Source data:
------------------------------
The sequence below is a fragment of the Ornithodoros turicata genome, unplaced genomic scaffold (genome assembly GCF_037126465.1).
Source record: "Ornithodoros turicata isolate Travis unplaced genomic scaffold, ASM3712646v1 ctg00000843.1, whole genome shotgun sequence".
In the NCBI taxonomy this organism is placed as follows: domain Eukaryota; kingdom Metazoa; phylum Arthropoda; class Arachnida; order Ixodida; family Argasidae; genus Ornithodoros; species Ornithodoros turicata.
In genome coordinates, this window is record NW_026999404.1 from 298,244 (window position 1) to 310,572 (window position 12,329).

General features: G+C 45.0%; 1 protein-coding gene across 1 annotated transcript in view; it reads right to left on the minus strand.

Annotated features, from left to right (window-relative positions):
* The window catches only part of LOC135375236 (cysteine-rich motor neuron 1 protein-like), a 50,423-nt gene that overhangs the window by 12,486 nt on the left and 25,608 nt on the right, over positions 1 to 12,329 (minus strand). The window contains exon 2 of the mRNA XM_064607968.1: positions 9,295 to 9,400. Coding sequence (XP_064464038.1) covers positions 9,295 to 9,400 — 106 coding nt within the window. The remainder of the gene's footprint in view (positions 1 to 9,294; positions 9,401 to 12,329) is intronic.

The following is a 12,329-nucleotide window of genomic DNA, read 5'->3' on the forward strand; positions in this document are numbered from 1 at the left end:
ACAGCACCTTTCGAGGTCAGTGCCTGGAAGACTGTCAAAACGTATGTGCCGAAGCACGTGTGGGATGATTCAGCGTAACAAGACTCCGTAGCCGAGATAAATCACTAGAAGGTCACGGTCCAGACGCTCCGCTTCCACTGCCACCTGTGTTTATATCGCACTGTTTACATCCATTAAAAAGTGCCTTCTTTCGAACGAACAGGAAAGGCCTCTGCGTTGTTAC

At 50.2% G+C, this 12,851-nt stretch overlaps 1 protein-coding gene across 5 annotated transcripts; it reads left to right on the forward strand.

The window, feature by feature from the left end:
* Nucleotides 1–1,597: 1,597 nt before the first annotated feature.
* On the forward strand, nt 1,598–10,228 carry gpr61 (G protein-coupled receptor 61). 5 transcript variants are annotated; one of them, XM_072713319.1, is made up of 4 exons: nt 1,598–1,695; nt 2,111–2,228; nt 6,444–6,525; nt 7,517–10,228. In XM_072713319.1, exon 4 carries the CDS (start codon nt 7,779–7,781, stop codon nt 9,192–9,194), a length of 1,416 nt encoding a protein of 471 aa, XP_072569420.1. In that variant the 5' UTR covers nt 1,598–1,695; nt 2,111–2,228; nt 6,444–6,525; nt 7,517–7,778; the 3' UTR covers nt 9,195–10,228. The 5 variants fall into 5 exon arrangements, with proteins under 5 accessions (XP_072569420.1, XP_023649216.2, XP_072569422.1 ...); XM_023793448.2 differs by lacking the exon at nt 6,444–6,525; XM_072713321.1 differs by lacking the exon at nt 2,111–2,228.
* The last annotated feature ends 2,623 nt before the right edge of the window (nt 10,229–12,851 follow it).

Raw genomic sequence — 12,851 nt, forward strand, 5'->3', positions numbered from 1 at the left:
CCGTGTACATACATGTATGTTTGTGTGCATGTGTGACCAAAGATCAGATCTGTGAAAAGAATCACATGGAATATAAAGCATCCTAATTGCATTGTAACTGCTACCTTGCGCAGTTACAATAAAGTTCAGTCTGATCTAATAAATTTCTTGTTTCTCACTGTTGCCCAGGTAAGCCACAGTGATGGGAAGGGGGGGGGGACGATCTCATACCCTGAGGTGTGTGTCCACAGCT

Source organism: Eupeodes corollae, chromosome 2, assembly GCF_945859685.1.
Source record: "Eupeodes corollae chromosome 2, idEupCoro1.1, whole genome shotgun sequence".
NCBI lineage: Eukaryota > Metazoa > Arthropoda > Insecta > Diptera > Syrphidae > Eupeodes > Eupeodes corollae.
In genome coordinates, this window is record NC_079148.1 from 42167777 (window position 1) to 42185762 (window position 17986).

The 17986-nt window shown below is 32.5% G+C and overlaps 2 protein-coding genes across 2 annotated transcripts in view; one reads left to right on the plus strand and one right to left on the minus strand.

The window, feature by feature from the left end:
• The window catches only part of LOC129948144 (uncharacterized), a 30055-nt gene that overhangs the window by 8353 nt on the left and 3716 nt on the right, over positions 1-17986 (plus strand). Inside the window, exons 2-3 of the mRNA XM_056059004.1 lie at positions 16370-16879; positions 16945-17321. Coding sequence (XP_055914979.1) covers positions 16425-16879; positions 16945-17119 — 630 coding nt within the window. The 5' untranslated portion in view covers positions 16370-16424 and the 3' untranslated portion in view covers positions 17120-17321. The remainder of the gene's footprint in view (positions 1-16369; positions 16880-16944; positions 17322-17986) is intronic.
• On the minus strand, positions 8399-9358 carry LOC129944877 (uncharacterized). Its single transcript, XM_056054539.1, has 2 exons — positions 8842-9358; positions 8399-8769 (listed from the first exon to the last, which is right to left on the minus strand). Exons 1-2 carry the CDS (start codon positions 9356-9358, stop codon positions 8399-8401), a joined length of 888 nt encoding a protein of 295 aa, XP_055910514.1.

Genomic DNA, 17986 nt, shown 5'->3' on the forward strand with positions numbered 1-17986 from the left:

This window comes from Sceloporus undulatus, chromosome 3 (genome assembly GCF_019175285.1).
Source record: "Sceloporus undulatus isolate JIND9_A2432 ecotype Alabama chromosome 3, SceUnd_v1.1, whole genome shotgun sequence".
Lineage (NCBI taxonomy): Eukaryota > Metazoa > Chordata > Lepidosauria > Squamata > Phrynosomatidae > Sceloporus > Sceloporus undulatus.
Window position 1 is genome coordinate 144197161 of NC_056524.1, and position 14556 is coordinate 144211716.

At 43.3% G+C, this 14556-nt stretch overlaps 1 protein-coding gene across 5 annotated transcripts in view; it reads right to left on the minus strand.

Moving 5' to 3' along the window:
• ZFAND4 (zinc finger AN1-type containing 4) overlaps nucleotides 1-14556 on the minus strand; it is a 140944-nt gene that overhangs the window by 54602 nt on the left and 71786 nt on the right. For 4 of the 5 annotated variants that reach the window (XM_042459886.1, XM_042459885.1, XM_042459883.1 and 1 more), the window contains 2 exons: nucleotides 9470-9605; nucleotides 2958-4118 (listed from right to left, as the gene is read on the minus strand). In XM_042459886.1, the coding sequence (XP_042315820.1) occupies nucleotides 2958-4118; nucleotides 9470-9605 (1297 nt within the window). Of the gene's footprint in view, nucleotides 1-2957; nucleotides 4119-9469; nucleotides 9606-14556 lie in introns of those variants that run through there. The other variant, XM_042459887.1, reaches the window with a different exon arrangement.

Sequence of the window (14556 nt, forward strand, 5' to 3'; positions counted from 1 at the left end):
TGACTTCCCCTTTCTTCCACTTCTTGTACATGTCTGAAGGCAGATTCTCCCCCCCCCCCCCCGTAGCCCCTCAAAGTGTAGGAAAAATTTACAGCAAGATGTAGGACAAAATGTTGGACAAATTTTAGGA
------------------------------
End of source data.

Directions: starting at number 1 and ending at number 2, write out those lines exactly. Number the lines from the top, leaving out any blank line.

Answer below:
The sequence below is a fragment of the Ornithodoros turicata genome, unplaced genomic scaffold (genome assembly GCF_037126465.1).
Source record: "Ornithodoros turicata isolate Travis unplaced genomic scaffold, ASM3712646v1 ctg00000843.1, whole genome shotgun sequence".